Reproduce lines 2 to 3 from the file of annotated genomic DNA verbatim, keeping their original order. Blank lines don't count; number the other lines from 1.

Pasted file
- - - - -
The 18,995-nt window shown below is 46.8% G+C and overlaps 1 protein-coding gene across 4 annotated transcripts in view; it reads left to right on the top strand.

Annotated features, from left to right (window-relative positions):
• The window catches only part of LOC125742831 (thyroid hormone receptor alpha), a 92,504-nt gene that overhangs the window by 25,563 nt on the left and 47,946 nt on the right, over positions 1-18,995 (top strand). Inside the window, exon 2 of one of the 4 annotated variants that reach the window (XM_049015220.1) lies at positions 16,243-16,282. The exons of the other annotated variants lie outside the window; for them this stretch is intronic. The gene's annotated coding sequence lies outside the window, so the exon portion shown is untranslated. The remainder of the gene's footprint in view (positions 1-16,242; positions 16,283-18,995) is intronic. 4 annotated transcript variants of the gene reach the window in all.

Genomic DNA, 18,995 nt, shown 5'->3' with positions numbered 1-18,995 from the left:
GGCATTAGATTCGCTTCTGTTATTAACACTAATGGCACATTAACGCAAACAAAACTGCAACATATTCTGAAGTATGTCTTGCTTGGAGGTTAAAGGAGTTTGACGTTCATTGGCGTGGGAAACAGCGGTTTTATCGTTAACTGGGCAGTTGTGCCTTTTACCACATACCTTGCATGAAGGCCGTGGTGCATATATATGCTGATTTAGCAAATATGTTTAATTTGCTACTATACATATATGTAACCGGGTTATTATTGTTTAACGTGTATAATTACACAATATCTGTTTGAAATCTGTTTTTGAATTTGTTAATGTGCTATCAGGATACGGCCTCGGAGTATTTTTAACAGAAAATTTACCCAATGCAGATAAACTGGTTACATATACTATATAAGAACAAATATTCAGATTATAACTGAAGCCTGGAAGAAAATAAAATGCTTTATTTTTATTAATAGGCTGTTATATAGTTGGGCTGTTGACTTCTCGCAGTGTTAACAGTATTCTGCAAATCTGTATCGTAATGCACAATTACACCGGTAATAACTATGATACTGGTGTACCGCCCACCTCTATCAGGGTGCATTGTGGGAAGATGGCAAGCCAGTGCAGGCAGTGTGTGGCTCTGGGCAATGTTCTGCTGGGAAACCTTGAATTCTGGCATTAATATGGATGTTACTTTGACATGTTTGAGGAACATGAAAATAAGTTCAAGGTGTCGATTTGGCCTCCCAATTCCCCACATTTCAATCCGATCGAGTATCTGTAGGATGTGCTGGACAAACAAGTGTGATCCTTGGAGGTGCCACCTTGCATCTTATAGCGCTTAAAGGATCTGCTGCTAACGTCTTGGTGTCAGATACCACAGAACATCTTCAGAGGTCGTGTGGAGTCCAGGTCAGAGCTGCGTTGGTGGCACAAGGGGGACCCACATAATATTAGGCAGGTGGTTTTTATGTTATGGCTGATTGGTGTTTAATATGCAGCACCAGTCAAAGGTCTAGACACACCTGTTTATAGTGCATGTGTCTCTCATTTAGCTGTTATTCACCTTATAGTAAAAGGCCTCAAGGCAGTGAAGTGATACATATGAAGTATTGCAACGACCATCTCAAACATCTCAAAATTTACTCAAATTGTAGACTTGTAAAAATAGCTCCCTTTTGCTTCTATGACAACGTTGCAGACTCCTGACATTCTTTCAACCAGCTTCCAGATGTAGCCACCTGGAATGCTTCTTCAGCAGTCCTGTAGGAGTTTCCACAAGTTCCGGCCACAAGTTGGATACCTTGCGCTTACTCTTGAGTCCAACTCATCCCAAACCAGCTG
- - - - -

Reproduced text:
Annotated features, from left to right (window-relative positions):
• The window catches only part of LOC125742831 (thyroid hormone receptor alpha), a 92,504-nt gene that overhangs the window by 25,563 nt on the left and 47,946 nt on the right, over positions 1-18,995 (top strand). Inside the window, exon 2 of one of the 4 annotated variants that reach the window (XM_049015220.1) lies at positions 16,243-16,282. The exons of the other annotated variants lie outside the window; for them this stretch is intronic. The gene's annotated coding sequence lies outside the window, so the exon portion shown is untranslated. The remainder of the gene's footprint in view (positions 1-16,242; positions 16,283-18,995) is intronic. 4 annotated transcript variants of the gene reach the window in all.